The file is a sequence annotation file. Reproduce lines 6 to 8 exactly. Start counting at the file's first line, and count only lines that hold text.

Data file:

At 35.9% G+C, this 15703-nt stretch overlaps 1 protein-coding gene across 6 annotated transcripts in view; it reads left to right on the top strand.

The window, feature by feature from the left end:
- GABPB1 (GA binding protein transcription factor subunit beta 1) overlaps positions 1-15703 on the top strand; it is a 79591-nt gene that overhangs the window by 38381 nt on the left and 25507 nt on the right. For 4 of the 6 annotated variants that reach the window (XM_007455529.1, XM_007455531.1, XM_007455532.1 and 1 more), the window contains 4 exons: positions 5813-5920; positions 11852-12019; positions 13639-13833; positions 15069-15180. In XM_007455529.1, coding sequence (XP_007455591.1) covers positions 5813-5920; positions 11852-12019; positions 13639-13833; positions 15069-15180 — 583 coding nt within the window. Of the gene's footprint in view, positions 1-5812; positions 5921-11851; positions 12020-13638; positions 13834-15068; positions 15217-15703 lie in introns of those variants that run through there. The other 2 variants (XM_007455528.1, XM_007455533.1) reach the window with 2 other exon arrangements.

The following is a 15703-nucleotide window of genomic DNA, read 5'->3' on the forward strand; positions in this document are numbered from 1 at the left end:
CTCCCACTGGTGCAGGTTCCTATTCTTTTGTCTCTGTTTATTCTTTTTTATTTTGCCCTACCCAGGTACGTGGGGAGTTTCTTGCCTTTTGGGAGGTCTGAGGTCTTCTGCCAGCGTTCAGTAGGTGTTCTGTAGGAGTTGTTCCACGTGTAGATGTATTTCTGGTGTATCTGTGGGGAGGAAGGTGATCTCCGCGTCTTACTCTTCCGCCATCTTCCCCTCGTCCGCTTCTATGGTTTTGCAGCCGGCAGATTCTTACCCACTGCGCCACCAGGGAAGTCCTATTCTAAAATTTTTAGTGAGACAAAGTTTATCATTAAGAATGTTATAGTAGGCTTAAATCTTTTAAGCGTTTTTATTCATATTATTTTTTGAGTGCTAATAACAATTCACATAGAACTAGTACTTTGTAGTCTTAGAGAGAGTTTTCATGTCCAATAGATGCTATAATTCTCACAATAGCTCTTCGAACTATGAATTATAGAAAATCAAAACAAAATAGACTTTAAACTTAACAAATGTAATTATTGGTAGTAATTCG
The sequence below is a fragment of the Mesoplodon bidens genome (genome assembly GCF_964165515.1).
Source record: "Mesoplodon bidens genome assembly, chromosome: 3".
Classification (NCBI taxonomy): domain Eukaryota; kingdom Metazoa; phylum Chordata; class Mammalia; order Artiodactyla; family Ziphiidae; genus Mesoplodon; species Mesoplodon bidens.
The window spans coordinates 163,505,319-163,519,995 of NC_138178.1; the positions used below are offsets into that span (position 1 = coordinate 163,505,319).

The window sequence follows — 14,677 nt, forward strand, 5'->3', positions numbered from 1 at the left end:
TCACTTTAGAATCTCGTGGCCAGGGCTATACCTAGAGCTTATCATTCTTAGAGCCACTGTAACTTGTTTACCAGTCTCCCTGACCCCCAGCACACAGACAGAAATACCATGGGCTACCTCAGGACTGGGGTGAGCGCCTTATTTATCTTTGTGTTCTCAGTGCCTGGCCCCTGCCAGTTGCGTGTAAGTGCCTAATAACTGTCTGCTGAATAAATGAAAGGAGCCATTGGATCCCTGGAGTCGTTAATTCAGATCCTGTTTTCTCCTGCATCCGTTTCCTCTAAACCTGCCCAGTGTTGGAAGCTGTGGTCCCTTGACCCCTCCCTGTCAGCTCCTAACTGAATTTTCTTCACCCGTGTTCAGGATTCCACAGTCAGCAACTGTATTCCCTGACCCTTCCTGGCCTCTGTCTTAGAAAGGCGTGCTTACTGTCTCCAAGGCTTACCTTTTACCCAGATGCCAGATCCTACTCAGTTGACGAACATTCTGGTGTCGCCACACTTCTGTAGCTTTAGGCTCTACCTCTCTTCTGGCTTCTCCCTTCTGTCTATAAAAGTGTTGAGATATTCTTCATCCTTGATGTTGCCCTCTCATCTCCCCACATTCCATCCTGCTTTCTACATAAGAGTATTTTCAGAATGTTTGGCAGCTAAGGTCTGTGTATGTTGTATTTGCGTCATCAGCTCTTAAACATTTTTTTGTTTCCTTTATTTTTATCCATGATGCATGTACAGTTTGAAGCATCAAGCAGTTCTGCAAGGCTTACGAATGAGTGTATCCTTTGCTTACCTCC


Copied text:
The sequence below is a fragment of the Mesoplodon bidens genome (genome assembly GCF_964165515.1).
Source record: "Mesoplodon bidens genome assembly, chromosome: 3".
Classification (NCBI taxonomy): domain Eukaryota; kingdom Metazoa; phylum Chordata; class Mammalia; order Artiodactyla; family Ziphiidae; genus Mesoplodon; species Mesoplodon bidens.